Sure, T-Mobile is the smallest of the four major U.S. wireless carriers, and yes, it was the last to roll out both a high-speed 4G LTE data network and the Apple iPhone. And, just this week, it got whacked by the federal government for allegedly allowing, and profiting from, fraudulent charges on its customers’ bills. (The company says the charges are “unfounded and without merit.”)
But the underdog certainly has spunk. It has ditched subsidies and offered free data for streaming music, among other things. It calls itself the “un-carrier.”
T-Mobile’s latest gambit: A free week-long “test drive” of an iPhone 5s running on its LTE network, which it claims is the fastest in the U.S. The idea is to convince people that the network is speedy and has strong coverage. The company is calling the program a “7 night stand,” and is running full-page newspaper ads that say: “Like 7 minutes in heaven. But for 7 sweet days.”
The carrier loans you the iPhone, which comes in special, T-Mobile speed-test packaging, instead of the usual box. It must be returned in good condition after a week. You order it online, and return it to a T-Mobile store. If it’s damaged, you will pay $100. If you don’t return it, you pay $700 plus taxes. Details are here.
I decided to take T-Mobile up on the offer, and toted the T-Mobile loaner along with my personal iPhone 5s, which runs on Verizon’s LTE network, the first to be widely deployed in the U.S., and quite widespread. This was a test-drive, not a scientific test. I didn’t compare other phone models or other carriers. And I only tried the T-Mobile phone in two cities that were already on my schedule: My home base of Washington, D.C., and San Francisco.
I performed lots of functions on both iPhones, ranging from making voice calls to steaming video and music, surfing the Web, and texting and emailing. The T-Mobile variant did as well as the Verizon one on all these things.
But the acid test, for me, was to run the widely used speed-test app, Ookla’s Speedtest, on both phones in each location. I did 10 tests on each phone in the same place, at the same time. I focused on downstream speeds. Then I averaged them.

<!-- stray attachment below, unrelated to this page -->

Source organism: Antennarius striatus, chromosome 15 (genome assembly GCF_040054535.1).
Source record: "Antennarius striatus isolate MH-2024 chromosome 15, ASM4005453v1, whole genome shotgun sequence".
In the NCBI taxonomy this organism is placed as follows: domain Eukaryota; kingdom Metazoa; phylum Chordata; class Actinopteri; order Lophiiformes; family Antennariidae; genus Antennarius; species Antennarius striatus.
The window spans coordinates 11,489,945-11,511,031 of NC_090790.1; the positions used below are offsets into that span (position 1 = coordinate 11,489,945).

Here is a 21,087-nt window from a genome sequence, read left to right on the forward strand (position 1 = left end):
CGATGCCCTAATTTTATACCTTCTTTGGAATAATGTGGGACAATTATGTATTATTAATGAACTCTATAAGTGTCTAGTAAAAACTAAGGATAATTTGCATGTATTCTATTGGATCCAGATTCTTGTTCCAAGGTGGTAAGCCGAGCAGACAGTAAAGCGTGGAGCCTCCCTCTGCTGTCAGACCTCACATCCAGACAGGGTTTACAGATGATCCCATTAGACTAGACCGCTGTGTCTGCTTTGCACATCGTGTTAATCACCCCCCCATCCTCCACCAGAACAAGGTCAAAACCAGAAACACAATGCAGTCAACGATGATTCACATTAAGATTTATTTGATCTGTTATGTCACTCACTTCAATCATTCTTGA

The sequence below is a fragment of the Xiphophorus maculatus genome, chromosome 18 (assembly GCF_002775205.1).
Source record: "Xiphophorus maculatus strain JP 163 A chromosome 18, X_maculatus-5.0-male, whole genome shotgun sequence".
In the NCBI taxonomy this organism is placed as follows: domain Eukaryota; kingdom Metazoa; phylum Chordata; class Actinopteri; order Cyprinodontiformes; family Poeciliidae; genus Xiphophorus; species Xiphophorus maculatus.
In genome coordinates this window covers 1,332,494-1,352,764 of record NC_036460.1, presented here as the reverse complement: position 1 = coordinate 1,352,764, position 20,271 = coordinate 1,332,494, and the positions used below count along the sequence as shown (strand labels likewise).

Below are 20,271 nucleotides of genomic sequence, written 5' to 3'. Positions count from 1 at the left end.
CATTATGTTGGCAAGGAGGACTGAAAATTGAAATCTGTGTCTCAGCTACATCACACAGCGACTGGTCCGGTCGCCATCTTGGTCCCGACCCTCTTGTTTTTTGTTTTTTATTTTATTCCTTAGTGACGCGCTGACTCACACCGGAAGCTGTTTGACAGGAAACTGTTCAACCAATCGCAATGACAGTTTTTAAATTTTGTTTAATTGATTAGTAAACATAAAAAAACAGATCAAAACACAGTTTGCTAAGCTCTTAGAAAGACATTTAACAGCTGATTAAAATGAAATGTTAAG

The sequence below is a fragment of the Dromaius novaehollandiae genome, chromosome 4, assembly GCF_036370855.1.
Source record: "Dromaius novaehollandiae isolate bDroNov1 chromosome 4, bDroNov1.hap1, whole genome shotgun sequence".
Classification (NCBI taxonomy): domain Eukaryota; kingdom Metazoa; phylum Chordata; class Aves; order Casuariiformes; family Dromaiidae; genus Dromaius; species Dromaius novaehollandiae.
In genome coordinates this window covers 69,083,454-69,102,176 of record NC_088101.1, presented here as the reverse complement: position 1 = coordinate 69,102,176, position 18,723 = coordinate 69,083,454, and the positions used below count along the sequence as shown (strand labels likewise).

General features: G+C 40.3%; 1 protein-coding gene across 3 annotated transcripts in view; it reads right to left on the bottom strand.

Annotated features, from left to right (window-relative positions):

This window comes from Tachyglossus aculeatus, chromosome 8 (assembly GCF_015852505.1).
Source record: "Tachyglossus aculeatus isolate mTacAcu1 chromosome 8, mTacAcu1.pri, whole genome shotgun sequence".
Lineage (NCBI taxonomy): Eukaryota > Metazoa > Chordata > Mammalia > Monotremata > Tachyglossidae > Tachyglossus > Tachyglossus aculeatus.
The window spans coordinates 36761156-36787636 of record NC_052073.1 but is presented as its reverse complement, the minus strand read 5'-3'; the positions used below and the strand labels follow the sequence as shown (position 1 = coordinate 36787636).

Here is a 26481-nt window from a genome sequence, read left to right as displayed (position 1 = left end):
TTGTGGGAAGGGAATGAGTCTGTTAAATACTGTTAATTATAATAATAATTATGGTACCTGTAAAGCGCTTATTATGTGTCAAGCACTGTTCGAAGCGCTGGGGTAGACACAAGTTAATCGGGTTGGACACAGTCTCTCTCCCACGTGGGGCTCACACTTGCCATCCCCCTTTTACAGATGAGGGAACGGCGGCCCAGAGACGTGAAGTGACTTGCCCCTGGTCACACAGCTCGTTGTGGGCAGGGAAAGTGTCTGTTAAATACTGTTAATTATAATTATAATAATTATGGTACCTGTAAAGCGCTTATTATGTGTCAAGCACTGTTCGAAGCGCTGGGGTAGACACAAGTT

For the East Coast match, I was in my suburban D.C. home, whose address is rated by T-Mobile as having “very strong” LTE coverage, and which is also covered by Verizon’s LTE network.
For the West Coast face-off, I was at a major hotel right off San Francisco’s Market Street, a short walk from the city’s major financial and retail districts. T-Mobile says coverage there is “Excellent.” Verizon says the hotel is in an area fully covered by its LTE network.
The result: T-Mobile beat Verizon overall, in each location. T-Mobile averaged just over 10 megabits per second downstream, versus 6.8 Mbps for Verizon. In D.C., T-Mobile averaged 11.4 Mbps down, much faster than Verizon’s 7.6 Mbps. In San Francisco, T-Mobile averaged 8.7 Mbps down, versus just about 6 Mbps for Verizon.
These results are nothing to write home about, since LTE data speeds can often top 20 Mbps, and frequently measure in the teens.
Still, this was a reversal from another, more comprehensive, test I ran last year, in which Verizon topped T-Mobile (AT&T won that one, and Sprint was dead last.)
There are some caveats. Speeds on any network can vary by time of day, and even by slight changes in location. So your results may vary, even in the two cities where I tested. Also, Verizon’s network carries much more data traffic than T-Mobile’s, which can result in lower speeds
T-Mobile’s performance was much more uneven than Verizon’s. My T-Mobile results included multiple results under 1 Mbps, and multiple ones over 20 Mbps. The Verizon results clustered much more closely to the average, and were never slower than 2.5 Mbps.
Finally, Verizon beat T-Mobile on upload speeds, averaging about 5.1 Mbps versus 4.2 Mbps for T-Mobile.
Still, at least in my case, T-Mobile’s test-drive gamble worked for the carrier. I’m not switching, since I am grandfathered into a very favorable Verizon plan; I give great weight to the consistency of Verizon speeds, and have a Verizon family plan. But you might, if you’re not as satisfied with your current carrier.
This article originally appeared on Recode.net.